Escheatment: Maltese Cat Book Series. Chapter 26 Sunday – Polo Field in Petaluma


Book 1 in the Maltese Cat Book Series entitled Escheatment continues with new chapters. Enjoy:
Chapters 1 & 2,
Chapters 3 & 4,
Chapters 5 & 6,
Chapters 7 & 8,
Chapters 9 & 10,
Chapter 11,
Chapters 12 & 13.
Chapters 14-16,
Chapter 17,
Chapter 18,
Chapters 19 & 20,
Chapter 21,
Chapters 22 & 23,
Chapter 24,
Chapter 25



Chapter 26

Sunday – Polo Field in Petaluma

Back out on the polo field, it was still in the early minutes of the 4th and final chukker. The Maltese Cat’s team had a comfortable lead and was preparing to knock in the ball after their opponents had hit over the backline, missing a chance at a goal. The Cat decided to have a little fun. Noticing that his opposite number was busy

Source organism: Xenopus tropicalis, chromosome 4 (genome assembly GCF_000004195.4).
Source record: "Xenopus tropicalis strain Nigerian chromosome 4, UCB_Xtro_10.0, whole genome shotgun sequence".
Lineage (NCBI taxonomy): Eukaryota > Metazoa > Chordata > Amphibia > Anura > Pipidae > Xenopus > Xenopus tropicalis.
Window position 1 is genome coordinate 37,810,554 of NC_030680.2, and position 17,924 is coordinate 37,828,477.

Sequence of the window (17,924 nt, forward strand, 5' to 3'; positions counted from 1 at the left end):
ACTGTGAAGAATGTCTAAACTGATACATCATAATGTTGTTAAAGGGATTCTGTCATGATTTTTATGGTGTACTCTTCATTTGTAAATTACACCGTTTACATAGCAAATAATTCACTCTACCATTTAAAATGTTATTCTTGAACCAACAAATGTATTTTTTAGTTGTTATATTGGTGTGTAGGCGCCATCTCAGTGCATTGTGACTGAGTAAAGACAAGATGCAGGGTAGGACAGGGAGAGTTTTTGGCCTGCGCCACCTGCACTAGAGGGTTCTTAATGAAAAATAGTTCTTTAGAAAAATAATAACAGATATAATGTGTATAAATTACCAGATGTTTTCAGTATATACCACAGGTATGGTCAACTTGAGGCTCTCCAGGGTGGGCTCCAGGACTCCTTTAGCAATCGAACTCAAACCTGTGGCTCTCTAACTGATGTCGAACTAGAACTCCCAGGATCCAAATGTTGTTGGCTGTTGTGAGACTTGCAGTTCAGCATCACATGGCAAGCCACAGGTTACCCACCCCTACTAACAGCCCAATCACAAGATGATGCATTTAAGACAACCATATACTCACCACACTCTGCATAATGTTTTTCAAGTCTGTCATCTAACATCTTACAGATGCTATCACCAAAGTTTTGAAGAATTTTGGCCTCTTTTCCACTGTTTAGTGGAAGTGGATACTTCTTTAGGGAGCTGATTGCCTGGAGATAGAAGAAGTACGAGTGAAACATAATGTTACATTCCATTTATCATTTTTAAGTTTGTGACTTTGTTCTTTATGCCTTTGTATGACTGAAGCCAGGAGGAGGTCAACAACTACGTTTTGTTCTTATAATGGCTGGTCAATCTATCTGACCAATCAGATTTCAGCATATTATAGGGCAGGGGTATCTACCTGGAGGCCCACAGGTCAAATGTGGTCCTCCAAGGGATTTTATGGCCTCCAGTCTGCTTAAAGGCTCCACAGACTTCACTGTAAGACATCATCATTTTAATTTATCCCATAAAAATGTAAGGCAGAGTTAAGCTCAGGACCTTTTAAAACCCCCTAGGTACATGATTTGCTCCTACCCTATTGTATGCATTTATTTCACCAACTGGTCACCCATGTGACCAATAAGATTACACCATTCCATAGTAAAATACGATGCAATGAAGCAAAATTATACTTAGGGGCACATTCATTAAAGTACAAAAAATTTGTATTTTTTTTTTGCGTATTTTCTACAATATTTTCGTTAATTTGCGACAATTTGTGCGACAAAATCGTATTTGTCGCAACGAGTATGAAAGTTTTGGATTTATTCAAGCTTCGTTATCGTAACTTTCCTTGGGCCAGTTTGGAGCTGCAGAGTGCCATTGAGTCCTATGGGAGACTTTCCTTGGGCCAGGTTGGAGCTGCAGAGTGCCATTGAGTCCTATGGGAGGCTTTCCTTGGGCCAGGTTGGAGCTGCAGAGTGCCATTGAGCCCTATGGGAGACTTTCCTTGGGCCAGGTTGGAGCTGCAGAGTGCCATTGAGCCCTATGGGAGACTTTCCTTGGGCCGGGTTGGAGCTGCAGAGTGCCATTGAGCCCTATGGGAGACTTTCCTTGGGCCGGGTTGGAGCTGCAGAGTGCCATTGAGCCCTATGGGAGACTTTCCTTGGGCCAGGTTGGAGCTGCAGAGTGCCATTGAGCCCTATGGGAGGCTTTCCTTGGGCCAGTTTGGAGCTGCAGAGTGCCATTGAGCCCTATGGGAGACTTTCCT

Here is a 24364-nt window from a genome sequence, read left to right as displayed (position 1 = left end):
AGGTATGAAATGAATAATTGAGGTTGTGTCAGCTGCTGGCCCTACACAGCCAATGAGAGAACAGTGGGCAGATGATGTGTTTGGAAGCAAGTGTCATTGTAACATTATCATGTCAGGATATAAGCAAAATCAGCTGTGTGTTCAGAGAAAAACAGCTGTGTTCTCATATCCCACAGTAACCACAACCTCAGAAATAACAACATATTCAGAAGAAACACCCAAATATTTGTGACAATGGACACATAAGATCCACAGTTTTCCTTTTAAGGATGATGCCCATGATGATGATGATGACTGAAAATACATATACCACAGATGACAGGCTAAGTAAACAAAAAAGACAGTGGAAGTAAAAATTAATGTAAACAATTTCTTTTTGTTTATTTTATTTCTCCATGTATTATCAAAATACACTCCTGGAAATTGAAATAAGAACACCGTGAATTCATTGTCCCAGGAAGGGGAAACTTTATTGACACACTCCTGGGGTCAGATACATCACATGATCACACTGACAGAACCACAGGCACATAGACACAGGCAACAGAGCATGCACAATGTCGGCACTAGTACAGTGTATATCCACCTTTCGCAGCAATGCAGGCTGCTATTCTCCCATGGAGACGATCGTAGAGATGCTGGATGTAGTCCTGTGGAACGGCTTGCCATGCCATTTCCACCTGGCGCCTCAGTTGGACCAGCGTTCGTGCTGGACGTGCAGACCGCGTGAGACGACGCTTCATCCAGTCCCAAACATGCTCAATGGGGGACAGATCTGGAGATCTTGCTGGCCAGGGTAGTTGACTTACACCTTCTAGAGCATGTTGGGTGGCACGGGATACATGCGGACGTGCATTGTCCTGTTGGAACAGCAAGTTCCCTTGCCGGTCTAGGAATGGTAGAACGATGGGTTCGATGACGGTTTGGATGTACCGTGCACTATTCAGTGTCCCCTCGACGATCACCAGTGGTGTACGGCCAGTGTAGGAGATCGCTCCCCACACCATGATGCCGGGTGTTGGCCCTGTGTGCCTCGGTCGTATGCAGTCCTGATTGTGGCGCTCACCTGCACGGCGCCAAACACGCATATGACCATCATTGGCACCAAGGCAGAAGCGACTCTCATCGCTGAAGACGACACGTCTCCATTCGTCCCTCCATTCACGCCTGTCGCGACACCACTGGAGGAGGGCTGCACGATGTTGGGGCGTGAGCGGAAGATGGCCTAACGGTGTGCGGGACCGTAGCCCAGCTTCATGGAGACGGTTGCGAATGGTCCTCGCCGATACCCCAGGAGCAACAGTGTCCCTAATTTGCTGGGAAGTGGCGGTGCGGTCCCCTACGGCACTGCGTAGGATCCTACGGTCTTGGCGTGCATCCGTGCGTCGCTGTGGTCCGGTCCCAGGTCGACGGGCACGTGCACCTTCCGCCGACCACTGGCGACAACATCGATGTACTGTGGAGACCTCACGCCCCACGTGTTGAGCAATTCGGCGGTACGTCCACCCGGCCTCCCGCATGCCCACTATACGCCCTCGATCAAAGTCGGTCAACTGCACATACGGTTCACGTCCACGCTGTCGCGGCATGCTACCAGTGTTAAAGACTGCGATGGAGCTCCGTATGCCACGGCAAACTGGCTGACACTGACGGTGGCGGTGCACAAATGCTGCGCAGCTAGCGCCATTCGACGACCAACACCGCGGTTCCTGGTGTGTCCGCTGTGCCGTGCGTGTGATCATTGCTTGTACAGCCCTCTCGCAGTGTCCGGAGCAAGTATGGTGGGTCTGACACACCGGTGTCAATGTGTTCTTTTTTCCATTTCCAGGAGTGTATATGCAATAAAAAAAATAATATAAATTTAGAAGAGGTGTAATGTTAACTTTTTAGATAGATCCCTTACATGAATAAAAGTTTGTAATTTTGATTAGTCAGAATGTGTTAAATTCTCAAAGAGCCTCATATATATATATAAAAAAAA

talking to a teammate, the Cat nodded almost imperceptibly to his Back. The other man acknowledged it without a sound and with hardly a movement. The Cat streaked downfield towards the sideboards on the right side of the field. His opponent was caught off guard. The Back arched a beautiful 90-yard drive down the field to the right. The Cat was already on the line of the ball. Looking back, he saw that no one was near him so he crossed over the line and made a beeline towards the opposition’s goal with the ball lying between him and the goal. As he approached the ball, he checked once more behind him. He felt the mallet grip lying along his loose fingers, and decided to dispense with a preliminary swing. He drew his elbow slowly back. Gracefully, almost in one, smooth motion, he pivoted his hips over his saddle and dropped his torso down over the right side of the horse, aligning his shoulders parallel to the horse. He kept his head still, his eyes tracking the ball, as he